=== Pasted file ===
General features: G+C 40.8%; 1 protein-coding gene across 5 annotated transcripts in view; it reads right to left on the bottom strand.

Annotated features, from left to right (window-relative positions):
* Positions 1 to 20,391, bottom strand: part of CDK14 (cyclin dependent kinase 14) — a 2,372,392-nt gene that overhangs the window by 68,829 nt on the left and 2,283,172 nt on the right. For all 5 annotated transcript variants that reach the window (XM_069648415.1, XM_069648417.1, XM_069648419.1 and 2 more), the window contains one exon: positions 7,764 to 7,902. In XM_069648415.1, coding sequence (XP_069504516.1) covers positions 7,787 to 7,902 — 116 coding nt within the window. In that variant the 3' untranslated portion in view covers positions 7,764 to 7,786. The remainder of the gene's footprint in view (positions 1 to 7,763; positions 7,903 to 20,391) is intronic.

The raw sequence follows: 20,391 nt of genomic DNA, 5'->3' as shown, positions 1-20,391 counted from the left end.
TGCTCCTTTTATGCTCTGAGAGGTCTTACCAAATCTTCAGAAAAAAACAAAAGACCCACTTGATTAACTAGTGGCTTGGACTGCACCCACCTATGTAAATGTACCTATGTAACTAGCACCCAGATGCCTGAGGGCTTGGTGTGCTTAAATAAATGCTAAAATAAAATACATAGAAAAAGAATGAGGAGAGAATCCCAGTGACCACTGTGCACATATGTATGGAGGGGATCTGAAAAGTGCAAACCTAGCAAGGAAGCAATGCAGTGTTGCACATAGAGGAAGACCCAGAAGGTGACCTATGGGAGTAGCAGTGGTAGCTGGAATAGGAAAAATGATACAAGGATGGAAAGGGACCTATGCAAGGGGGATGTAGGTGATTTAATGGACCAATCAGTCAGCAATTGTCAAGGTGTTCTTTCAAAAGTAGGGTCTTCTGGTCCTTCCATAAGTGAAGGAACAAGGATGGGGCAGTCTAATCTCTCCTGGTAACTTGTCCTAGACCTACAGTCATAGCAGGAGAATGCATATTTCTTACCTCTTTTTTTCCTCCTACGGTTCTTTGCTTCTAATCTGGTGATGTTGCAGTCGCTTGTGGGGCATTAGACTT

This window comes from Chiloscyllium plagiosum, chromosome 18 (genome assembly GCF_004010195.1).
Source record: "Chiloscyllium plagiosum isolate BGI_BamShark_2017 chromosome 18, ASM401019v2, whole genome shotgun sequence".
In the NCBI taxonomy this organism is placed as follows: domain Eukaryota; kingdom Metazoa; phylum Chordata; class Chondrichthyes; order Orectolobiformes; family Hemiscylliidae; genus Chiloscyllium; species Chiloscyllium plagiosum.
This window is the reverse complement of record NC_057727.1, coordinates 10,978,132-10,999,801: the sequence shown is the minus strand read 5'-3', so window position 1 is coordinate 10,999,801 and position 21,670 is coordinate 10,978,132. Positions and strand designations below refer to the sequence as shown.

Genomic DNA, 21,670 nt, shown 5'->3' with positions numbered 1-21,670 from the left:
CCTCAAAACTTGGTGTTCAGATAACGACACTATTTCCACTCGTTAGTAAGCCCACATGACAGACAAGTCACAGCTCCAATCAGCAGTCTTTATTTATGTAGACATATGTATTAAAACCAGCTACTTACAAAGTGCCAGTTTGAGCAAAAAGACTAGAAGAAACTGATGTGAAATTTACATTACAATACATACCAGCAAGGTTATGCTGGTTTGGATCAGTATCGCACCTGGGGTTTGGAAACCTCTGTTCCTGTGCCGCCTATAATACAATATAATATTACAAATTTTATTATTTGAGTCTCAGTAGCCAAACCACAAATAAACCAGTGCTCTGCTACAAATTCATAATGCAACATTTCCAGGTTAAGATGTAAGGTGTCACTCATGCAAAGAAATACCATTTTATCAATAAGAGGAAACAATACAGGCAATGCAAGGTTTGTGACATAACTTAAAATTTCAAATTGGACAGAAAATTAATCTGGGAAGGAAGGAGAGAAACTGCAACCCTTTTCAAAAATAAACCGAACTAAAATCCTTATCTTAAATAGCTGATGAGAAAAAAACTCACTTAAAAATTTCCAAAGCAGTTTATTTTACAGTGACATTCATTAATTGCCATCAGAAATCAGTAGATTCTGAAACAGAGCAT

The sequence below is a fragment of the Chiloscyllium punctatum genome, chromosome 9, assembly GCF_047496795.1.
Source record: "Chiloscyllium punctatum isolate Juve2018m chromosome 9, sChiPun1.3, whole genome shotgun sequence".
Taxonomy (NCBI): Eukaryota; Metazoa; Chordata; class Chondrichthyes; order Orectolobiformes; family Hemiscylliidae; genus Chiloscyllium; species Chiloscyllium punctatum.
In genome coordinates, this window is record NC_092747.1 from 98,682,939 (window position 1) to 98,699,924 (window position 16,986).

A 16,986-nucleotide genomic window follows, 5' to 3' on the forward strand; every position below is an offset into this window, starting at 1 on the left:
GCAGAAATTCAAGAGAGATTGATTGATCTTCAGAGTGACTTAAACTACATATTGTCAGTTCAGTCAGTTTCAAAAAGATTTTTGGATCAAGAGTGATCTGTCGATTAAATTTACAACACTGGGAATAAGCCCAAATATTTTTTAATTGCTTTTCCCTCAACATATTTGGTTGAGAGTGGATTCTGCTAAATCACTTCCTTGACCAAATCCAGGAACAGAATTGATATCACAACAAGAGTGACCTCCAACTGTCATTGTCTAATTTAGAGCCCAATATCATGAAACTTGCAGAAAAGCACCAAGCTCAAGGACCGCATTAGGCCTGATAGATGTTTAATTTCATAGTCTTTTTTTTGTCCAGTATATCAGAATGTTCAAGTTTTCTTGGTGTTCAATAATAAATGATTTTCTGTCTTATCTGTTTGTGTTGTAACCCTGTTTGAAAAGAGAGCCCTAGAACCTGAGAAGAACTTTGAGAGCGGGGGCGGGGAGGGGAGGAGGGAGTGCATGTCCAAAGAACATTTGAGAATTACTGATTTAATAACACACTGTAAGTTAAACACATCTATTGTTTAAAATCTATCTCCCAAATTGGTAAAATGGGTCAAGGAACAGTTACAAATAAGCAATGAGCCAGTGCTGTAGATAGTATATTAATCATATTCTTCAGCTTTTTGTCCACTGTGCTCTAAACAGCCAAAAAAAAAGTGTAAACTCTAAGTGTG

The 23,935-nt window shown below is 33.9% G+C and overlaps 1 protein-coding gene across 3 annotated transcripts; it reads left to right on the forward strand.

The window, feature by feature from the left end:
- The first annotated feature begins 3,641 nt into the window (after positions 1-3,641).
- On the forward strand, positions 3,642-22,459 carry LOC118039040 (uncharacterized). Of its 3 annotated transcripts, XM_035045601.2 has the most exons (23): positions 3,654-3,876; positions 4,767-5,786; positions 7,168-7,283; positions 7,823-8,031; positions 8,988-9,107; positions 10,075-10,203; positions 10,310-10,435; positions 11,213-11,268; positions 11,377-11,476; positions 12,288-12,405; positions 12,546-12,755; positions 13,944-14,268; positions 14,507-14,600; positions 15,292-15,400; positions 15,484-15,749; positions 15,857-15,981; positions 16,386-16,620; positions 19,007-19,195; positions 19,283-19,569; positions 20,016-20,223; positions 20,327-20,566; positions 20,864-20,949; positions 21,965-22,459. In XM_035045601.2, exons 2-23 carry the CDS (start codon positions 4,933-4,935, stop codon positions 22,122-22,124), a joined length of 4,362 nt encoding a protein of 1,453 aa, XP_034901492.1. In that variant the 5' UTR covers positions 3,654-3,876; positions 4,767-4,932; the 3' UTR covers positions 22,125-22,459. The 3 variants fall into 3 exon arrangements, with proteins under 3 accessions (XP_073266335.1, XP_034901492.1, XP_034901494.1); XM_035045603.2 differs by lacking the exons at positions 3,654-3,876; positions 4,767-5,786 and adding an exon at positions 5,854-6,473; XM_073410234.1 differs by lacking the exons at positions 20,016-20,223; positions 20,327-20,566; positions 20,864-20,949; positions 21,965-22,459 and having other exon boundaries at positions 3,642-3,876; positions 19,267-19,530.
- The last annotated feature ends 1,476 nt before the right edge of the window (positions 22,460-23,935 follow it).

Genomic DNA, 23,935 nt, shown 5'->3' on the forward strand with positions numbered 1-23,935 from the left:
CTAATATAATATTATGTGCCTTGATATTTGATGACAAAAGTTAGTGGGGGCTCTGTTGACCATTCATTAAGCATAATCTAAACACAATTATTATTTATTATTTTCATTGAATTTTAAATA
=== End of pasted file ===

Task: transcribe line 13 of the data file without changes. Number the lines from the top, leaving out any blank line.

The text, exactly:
Source record: "Chiloscyllium punctatum isolate Juve2018m chromosome 9, sChiPun1.3, whole genome shotgun sequence".